Why We Invested: Ottometric
Accelerating ADAS Validation and AV Training
Ottometric is a software company focused on automating and streamlining the validation and training processes for Advanced Driver Assistance Systems (ADAS). The company provides its automation solutions to OEMs and Tier-1 and Tier-2 automotive suppliers, whose current development and validation methods are manual-intensive, slow and costly. Ottometric helps these companies save millions of dollars while significantly improving system performance and reducing time to market.
Rally Ventures led Ottometric’s $4.9 million seed funding round in January. Below is a short Q&A with Co-Founder and CEO Joseph Burke, where he talks more about the evolution of ADAS, Ottometric’s game-changing technology and the company-building step Joseph is most challenged by right now. Welcome to the Rally portfolio, Ottometric!
1. What is Ottometric and what core problem does it solve?
ADAS describes the features that exist to make us safer drivers, like rear-facing cameras, side sensors and pedestrian detection. I got my start in this space back in 2010 when an airbag manufacturer hired me to bring a car radar that would deploy airbags pre-collision to market. The reason being that airbags require high volume movement to deploy, and they typically only deploy in frontal or near-frontal crashes. If you get hit from the side the airbag will not deploy fast enough. We designed a radar that recognizes the signs of collision and triggers deployment just before impact.
We went on to invent blind spot detection and forward collision avoidance. We created these systems to help keep people safe on the road, but we soon realized that drivers had become dependent on these features. For example, people rely on blind spot detection instead of checking over their shoulder. This is a problem because these systems are never 100% accurate.
Our role is to help companies find and fix bugs in ADAS software to make these features as accurate as possible. Companies spend billions of dollars every year developing and testing ADAS systems to meet government regulations and improve driver safety. Ottometric takes all the data companies collect from this process, and we help them understand how well their safety features really work, so they can make improvements before the start of vehicle production.
2. Tell me more about how Ottometric is leveraging AI, computer vision and big data analytics to develop its breakthrough solution.
Artificial Intelligence describes the practice of getting computers to make associations. You’re trying to teach the computer how to recognize an object based on a set of data. For example, you can teach the computer about the characteristics of a bottle, and it can then recognize a bottle most of the time. It will never get to 100%, but once the accuracy gets high enough you can make a decision based on that data.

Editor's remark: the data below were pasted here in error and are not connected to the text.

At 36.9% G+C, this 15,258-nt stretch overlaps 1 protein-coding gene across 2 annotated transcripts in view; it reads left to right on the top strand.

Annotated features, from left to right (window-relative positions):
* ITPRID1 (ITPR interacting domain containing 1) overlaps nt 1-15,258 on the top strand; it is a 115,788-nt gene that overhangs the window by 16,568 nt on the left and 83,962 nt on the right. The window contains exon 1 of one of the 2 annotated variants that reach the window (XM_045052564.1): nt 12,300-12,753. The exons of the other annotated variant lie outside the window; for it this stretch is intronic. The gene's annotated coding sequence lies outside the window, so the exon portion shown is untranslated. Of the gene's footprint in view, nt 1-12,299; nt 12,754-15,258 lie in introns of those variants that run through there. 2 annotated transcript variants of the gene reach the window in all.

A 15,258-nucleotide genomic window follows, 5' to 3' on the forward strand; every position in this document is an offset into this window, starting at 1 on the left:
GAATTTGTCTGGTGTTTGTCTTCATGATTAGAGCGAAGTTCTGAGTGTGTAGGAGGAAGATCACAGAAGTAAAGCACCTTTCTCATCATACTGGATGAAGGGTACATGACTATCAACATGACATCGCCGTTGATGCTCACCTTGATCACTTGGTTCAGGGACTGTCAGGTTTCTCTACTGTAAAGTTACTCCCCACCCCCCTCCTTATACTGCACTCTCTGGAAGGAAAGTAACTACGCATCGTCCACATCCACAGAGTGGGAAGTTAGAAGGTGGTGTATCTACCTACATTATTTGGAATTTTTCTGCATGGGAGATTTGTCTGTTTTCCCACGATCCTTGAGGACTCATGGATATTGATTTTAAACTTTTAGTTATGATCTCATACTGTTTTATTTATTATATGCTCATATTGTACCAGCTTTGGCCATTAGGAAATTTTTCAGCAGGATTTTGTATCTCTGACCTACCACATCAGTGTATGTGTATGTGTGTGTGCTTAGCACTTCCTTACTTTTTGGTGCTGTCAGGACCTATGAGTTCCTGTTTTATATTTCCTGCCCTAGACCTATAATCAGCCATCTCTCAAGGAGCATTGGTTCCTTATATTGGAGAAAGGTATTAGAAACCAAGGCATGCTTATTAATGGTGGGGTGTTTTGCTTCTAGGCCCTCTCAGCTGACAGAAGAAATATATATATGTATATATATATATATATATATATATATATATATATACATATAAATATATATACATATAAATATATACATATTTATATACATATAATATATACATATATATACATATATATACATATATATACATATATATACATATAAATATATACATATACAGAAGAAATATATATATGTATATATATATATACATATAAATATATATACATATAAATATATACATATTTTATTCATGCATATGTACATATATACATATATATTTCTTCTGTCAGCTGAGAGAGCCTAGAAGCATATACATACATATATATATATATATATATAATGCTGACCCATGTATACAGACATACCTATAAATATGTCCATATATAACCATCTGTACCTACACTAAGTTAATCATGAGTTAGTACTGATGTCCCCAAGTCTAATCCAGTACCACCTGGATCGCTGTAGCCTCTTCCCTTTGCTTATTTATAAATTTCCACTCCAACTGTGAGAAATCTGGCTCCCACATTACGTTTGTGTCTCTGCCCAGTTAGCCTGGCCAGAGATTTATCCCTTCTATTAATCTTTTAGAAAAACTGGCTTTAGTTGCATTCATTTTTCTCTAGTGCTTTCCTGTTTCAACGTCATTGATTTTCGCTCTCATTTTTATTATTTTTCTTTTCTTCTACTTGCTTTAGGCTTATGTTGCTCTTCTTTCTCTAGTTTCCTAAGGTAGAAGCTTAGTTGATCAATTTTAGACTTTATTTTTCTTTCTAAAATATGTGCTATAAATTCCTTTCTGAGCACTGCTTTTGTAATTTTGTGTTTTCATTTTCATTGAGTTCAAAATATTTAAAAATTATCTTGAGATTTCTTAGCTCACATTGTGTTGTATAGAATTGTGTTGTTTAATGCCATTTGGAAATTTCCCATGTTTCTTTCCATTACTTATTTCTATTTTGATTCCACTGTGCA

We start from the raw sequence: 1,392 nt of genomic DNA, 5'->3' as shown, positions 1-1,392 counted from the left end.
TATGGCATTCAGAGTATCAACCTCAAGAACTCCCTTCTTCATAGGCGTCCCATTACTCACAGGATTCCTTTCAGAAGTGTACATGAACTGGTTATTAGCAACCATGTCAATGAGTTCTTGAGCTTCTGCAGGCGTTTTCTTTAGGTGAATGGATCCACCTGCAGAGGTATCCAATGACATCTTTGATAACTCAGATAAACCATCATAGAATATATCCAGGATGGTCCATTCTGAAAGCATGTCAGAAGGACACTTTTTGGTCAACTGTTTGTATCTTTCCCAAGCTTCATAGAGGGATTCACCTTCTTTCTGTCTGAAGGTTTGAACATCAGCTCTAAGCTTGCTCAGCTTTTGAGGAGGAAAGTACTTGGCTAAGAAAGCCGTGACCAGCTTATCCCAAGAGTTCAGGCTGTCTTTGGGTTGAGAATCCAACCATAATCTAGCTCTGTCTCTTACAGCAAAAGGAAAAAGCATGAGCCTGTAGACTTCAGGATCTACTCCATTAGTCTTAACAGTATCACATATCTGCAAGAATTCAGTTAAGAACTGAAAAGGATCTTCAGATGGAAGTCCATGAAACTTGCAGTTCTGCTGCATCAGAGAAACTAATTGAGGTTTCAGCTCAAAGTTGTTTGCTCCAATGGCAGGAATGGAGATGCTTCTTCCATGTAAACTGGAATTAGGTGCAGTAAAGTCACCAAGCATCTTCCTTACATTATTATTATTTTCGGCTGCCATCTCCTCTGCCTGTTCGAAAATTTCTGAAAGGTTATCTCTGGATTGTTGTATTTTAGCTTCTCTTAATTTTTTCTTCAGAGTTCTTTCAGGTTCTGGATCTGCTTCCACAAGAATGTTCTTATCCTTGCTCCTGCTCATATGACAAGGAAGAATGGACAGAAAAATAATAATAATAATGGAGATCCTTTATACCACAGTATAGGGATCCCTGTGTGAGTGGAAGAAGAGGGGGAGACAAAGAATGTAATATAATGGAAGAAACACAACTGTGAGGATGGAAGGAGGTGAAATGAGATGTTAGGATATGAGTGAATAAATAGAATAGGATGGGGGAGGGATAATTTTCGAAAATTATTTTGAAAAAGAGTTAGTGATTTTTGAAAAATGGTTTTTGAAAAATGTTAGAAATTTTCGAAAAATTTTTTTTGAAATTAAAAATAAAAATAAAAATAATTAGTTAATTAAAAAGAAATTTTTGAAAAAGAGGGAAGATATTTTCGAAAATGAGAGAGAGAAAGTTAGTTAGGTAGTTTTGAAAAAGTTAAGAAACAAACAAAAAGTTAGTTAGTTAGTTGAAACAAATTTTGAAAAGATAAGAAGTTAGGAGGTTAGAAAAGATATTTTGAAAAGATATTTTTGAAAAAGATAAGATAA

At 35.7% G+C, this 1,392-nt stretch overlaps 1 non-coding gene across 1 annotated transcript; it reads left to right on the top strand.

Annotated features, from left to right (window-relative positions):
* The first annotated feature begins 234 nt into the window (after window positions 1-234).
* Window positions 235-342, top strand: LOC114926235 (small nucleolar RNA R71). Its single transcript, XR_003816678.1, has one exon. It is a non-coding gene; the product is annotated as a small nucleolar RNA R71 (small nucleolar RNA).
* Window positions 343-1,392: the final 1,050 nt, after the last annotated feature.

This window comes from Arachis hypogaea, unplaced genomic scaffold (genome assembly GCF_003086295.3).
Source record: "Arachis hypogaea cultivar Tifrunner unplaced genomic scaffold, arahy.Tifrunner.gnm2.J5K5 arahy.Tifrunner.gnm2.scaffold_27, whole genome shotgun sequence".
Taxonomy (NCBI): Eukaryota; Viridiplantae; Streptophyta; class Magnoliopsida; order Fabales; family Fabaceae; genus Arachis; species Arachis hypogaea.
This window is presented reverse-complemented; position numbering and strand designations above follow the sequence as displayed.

In the computer world, computer vision is a subset of AI. It runs the same process described above, but with images. For example, a car uses camera images to determine where pedestrians and other objects are located. Ottometric takes raw data from our customers and we run computer vision on it. We also do bigger AI on all of the data companies collect, like steering angle, speed and position of the accelerator. All of this is a way to identify the key markers that we care about.
Ottometric can fingerprint an event to find similar events that weren’t originally detected by the car. For example, say a pedestrian walks in front of a car. We all saw and agreed on the circumstances of this particular event. Our team can then take all the vision data and car data from this event to create an event fingerprint. We use that fingerprint to scan all of the car’s data for places where a pedestrian might be in the scene, including cases where there actually was one but it got missed by the car’s camera system (these are known as false negatives and are the hardest to find).
3. Ottometric was founded in 2019 by a team of automotive industry veterans who have been instrumental in the evolution of ADAS over the past decade. How has your prior experience influenced the way you’ve built Ottometric?
The problem we’re solving is complex and multi-disciplinary. Our team has decades of experience, and one major benefit of this experience is to see how all the different teams and components need to work together for success. We’ve organized Engineering into three teams – each with a different key skill set:
- Team one is computer vision (turning images or image-like data into information).
- Team two turns this information into measurable insights.
- Team three makes it possible for the customer to view the information and insights.
Most people have skill sets in one area and build a company around that area. But we knew our solution would not be able to solve our customers’ problems if we couldn’t bring all three skills to the table. This is really key to what Ottometric brings to the market. We’re the only company in the world that does what we do.
4. What company-building step are you most challenged by right now? And how are you approaching this challenge?
As we scale up our business we are rapidly adding people to the Ottometric team. Managing the evolution and rewriting of roles has been a real challenge. As the company grows, we sometimes find that either people have outgrown the company or the company has outgrown the person. Which means hard conversations have to happen. I’m not afraid of having these conversations, I just want to make sure I don’t make the wrong decision. To that end I have enlisted our advisors to help evaluate the roles people play and how we evolve as we grow.